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Meet the latest “aaddition” to the Cincinnati Zoo: a little male Aardvark! Born on December 21 to mom Ali, the newborn is healthy and weighs just over four pounds. For now, the baby is bonding with Ali behind the scenes.

25994936_10155813418620479_485975902406650425_nPhoto Credit: Cincinnati Zoo

Aardvarks are mammals, so the babies nurse from their mothers. They are nocturnal creatures, emerging from burrows at sunset to feed on ants at termites all night long. Aardvarks are found in all types of habitats south of Africa’s Sahara Desert.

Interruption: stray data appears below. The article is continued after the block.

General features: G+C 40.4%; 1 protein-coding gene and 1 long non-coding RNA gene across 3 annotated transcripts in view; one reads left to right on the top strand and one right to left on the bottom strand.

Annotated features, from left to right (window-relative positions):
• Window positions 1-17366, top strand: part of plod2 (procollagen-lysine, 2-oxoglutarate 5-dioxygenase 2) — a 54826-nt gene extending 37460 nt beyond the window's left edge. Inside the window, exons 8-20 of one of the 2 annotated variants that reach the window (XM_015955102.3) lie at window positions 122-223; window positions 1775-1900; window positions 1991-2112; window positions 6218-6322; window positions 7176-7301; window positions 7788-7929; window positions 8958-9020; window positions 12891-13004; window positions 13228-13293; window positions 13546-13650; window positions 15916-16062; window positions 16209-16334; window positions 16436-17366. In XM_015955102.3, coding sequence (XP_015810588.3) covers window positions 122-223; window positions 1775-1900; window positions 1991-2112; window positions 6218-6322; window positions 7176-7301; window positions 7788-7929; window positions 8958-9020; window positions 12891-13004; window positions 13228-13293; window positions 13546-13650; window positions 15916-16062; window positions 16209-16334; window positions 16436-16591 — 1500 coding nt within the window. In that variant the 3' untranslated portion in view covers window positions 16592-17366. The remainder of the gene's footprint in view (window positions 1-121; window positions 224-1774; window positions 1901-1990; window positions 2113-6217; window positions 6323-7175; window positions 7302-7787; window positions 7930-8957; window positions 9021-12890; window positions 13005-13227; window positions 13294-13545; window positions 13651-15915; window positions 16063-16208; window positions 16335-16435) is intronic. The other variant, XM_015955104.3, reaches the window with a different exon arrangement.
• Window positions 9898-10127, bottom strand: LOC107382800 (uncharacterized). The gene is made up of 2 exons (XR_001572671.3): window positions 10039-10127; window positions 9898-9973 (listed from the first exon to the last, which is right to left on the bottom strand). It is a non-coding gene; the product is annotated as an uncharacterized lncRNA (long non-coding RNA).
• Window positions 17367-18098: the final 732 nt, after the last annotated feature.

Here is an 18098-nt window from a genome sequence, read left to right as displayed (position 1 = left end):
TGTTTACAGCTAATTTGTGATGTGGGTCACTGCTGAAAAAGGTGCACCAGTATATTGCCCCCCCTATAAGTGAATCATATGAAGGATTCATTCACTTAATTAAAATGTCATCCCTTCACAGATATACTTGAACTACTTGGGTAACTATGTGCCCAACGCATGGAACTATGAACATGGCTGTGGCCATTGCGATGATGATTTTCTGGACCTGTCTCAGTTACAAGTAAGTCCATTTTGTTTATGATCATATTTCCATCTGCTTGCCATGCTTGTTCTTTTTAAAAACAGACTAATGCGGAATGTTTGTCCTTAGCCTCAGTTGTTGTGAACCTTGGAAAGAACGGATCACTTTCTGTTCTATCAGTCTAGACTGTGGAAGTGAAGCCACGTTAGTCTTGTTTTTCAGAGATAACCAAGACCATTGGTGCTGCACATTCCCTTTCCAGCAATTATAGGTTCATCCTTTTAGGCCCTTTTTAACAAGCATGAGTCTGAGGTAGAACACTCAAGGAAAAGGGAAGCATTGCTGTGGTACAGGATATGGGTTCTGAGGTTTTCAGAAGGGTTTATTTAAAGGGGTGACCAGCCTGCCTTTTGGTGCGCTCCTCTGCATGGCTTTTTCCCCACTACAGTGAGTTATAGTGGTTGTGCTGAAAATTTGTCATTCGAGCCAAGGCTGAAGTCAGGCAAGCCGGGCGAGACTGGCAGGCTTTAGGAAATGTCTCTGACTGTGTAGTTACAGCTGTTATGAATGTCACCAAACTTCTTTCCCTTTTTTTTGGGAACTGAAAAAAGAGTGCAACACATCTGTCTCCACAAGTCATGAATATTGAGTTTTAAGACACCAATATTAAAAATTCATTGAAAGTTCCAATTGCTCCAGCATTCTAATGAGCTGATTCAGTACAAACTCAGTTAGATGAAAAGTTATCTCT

The Aardvark’s long snout is held close to the ground while foraging for food. Once ants or termites are detected, they Aardvark uses its strong foreclaws to dig out enough dirt to reveal the insects. Using its long, sticky tongue, the Aardvark can collect up to 50,000 insects in a single night. The large ears remain upright, helping to detect predators while the Aardvark is feeding.

Aardvarks are not listed by the International Union for Conservation of Nature as being under threat, but some believe their numbers may be declining.